2nd December 2016 by Steve Herbert
Steve Herbert suspects that yet another increase to Insurance Premium Tax (IPT) could be an own-goal for the UK
Budgets (and Autumn Statements) must be amongst the most stressful and challenging times for any Chancellor of the Exchequer. Even more so when the presiding government is in the early stages of negotiation to decide the very future of the UK as a trading nation.
So Philip Hammond can be forgiven for a series of announcements which were less than eye-catching. Indeed the new Chancellor’s style so far has been a welcome move from matador to bank manager, providing a much needed stabilising influence to both the economy and business alike.
Yet even this most calming of Autumn Statements poses new challenges to corporates and individuals. And of the changes proposed perhaps the most misunderstood and under-reported is yet another hike to Insurance Premium Tax (IPT).
IPT has been described as the VAT of insurance. It is an additional levy linked directly to the value of the insurance premium paid, and The Association of British Insurers website states that Insurance Premium Tax “affects all motor, home, travel and health insurance policies, whether personal or business.”, and goes on to say that “unlike VAT businesses can’t claim back IPT.”
Given that consumers often have to purchase insurance products simply to comply with legislation then this tax is, for many, completely unavoidable. Many others buy insurances for that most important of reasons, to provide protection from the uncertainties of life. They too have little choice but to fund this additional cost.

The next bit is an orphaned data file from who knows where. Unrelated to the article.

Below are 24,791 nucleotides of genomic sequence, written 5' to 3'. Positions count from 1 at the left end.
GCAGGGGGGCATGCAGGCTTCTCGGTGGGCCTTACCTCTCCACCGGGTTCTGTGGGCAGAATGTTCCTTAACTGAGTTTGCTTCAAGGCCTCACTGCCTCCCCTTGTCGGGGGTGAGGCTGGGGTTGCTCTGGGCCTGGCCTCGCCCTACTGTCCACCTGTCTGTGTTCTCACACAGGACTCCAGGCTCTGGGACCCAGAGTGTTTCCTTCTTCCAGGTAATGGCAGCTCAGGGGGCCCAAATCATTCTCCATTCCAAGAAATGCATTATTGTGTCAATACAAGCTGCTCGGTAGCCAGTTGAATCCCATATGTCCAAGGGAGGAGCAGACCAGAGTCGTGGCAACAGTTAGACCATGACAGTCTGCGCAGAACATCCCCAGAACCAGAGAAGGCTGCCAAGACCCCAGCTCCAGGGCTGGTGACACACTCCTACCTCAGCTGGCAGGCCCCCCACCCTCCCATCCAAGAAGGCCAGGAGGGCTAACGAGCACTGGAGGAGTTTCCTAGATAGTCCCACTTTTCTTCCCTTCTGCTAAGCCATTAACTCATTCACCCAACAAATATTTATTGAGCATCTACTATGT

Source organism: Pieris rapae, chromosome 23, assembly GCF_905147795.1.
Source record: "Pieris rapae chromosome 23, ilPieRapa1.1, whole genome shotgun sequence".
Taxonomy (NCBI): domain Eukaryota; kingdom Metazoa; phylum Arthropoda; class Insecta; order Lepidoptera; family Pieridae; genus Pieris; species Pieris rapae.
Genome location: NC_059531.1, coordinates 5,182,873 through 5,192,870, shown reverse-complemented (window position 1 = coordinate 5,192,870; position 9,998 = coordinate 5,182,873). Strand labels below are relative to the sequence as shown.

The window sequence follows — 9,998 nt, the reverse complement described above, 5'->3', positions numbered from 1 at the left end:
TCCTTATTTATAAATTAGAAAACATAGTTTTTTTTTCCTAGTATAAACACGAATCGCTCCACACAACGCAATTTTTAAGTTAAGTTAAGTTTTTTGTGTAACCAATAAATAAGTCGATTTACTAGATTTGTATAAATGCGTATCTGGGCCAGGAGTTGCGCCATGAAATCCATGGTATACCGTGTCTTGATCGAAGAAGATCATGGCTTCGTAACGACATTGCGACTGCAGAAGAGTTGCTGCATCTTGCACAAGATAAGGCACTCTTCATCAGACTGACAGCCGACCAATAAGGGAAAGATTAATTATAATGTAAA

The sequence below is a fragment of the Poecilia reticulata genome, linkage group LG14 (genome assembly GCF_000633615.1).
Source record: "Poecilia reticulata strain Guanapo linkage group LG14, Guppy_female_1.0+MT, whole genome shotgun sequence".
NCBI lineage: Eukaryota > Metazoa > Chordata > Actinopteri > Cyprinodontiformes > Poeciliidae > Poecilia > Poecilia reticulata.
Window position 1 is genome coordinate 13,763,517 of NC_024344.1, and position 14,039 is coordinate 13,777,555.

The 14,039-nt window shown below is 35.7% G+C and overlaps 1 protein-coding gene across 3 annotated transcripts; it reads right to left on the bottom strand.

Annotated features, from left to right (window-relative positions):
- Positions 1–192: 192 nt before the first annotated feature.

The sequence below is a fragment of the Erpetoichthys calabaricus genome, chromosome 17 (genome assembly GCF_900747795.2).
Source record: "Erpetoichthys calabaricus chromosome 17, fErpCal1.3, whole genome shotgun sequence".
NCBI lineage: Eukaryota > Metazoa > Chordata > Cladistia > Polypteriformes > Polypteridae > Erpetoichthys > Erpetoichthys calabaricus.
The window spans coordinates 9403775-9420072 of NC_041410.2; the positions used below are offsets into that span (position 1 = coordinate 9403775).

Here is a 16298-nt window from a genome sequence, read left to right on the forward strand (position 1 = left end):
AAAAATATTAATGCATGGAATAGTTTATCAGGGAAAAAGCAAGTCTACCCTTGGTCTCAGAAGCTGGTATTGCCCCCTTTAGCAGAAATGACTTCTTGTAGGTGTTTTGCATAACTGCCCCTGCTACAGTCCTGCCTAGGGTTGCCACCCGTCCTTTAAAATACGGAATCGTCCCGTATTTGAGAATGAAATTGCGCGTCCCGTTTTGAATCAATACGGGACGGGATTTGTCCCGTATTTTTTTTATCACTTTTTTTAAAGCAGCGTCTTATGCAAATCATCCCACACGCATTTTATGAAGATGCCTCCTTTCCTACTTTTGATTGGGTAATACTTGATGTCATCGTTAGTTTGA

So changes to Insurance Premium Tax should perhaps receive much more media attention than they actually do. Yet the media still prefers to focus on those headline staples of alcohol and tobacco duty, or income and corporation tax. This is a pity as the rise and rise of IPT is of national importance and concern.
By the time of the next increase (June 2017) the rate of IPT will have more than doubled since the start of the global downturn. The new rate of 12% also represents the third increase in just 2 years. Such marked and unavoidable taxation increases can only deter hard pressed consumers from purchasing their important insurances come renewal date.
An increase in IPT will also impact the world of employee benefits. Healthcare policies will be directly impacted, adding yet another price-pressure in a market where containment of premiums is often a major concern for employers providing this valuable and much sought after benefit class.
Some employers may even opt to exit private healthcare provision altogether. This would obviously reduce IPT receipts for the Treasury, and would also leave many more UK workers entirely reliant on the NHS, and indeed less likely to return to the workplace quickly in the event of a major illness or injury. It’s genuinely difficult to see how these potential outcomes will any way help the UK economy or the nation’s productivity.
Of course the healthcare industry will respond to this new challenge, and it is likely that there will be a much greater emphasis on alternatives such as healthcare trusts or the use of higher policy excesses to limit the IPT liability. Should such options attract a significant proportion of the existing market, then the Chancellor’s IPT measures may prove much less successful as an income generator to the Treasury than is first expected.
The bottom line is that the IPT burden is becoming a major (if somewhat hidden) problem for the UK and its many business and personal insurance consumers. Mr Hammond would therefore be wise to avoid the temptation of adding any further increases in this area for some time to come.
Steve Herbert is Head of Benefits Strategy at Jelf Employee Benefits